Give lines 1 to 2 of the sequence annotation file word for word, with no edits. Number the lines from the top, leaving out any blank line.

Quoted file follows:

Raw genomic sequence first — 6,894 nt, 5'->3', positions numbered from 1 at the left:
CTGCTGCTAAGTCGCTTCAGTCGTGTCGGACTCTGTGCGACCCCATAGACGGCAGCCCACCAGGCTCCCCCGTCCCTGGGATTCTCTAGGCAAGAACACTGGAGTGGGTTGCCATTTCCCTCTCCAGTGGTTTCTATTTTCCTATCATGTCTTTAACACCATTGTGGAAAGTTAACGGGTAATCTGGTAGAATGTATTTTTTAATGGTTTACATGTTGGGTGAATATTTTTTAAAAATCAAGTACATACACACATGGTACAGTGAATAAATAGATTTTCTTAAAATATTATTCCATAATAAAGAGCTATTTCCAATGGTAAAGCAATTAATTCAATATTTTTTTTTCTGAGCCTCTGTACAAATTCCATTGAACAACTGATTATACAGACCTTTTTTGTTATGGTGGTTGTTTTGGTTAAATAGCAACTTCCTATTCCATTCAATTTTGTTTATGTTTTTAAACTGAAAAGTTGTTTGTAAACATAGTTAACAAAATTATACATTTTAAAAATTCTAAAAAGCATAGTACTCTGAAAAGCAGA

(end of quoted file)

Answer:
Raw genomic sequence first — 6,894 nt, 5'->3', positions numbered from 1 at the left:
CTGCTGCTAAGTCGCTTCAGTCGTGTCGGACTCTGTGCGACCCCATAGACGGCAGCCCACCAGGCTCCCCCGTCCCTGGGATTCTCTAGGCAAGAACACTGGAGTGGGTTGCCATTTCCCTCTCCAGTGGTTTCTATTTTCCTATCATGTCTTTAACACCATTGTGGAAAGTTAACGGGTAATCTGGTAGAATGTATTTTTTAATGGTTTACATGTTGGGTGAATATTTTTTAAAAATCAAGTACATACACACATGGTACAGTGAATAAATAGATTTTCTTAAAATATTATTCCATAATAAAGAGCTATTTCCAATGGTAAAGCAATTAATTCAATATTTTTTTTTCTGAGCCTCTGTACAAATTCCATTGAACAACTGATTATACAGACCTTTTTTGTTATGGTGGTTGTTTTGGTTAAATAGCAACTTCCTATTCCATTCAATTTTGTTTATGTTTTTAAACTGAAAAGTTGTTTGTAAACATAGTTAACAAAATTATACATTTTAAAAATTCTAAAAAGCATAGTACTCTGAAAAGCAGA